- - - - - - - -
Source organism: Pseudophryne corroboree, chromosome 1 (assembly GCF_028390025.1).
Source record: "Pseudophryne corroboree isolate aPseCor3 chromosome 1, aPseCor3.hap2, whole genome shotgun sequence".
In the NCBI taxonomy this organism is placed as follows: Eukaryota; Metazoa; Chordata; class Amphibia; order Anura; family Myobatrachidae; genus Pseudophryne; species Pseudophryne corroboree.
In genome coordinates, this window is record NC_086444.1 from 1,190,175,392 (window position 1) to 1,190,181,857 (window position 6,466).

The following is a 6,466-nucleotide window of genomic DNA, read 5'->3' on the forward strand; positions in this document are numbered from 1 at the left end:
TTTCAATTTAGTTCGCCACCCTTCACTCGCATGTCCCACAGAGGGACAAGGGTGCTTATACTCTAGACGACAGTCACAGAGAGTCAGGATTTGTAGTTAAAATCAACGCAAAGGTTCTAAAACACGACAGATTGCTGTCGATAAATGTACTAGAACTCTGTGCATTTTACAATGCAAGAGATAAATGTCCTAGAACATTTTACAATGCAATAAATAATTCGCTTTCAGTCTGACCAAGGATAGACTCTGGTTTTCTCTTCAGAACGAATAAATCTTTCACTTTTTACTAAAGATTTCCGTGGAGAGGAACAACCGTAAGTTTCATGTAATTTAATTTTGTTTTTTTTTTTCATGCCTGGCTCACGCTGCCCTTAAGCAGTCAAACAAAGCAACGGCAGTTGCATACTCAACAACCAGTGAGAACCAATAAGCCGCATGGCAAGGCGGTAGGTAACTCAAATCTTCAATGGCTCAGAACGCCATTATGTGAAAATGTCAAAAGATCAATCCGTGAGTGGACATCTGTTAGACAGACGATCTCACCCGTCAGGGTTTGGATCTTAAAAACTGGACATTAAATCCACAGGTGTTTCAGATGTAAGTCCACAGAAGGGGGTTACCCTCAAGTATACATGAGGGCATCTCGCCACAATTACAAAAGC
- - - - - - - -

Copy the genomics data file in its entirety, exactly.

Source organism: Pseudophryne corroboree, chromosome 1 (assembly GCF_028390025.1).
Source record: "Pseudophryne corroboree isolate aPseCor3 chromosome 1, aPseCor3.hap2, whole genome shotgun sequence".
In the NCBI taxonomy this organism is placed as follows: Eukaryota; Metazoa; Chordata; class Amphibia; order Anura; family Myobatrachidae; genus Pseudophryne; species Pseudophryne corroboree.
In genome coordinates, this window is record NC_086444.1 from 1,190,175,392 (window position 1) to 1,190,181,857 (window position 6,466).

The following is a 6,466-nucleotide window of genomic DNA, read 5'->3' on the forward strand; positions in this document are numbered from 1 at the left end:
TTTCAATTTAGTTCGCCACCCTTCACTCGCATGTCCCACAGAGGGACAAGGGTGCTTATACTCTAGACGACAGTCACAGAGAGTCAGGATTTGTAGTTAAAATCAACGCAAAGGTTCTAAAACACGACAGATTGCTGTCGATAAATGTACTAGAACTCTGTGCATTTTACAATGCAAGAGATAAATGTCCTAGAACATTTTACAATGCAATAAATAATTCGCTTTCAGTCTGACCAAGGATAGACTCTGGTTTTCTCTTCAGAACGAATAAATCTTTCACTTTTTACTAAAGATTTCCGTGGAGAGGAACAACCGTAAGTTTCATGTAATTTAATTTTGTTTTTTTTTTTCATGCCTGGCTCACGCTGCCCTTAAGCAGTCAAACAAAGCAACGGCAGTTGCATACTCAACAACCAGTGAGAACCAATAAGCCGCATGGCAAGGCGGTAGGTAACTCAAATCTTCAATGGCTCAGAACGCCATTATGTGAAAATGTCAAAAGATCAATCCGTGAGTGGACATCTGTTAGACAGACGATCTCACCCGTCAGGGTTTGGATCTTAAAAACTGGACATTAAATCCACAGGTGTTTCAGATGTAAGTCCACAGAAGGGGGTTACCCTCAAGTATACATGAGGGCATCTCGCCACAATTACAAAAGC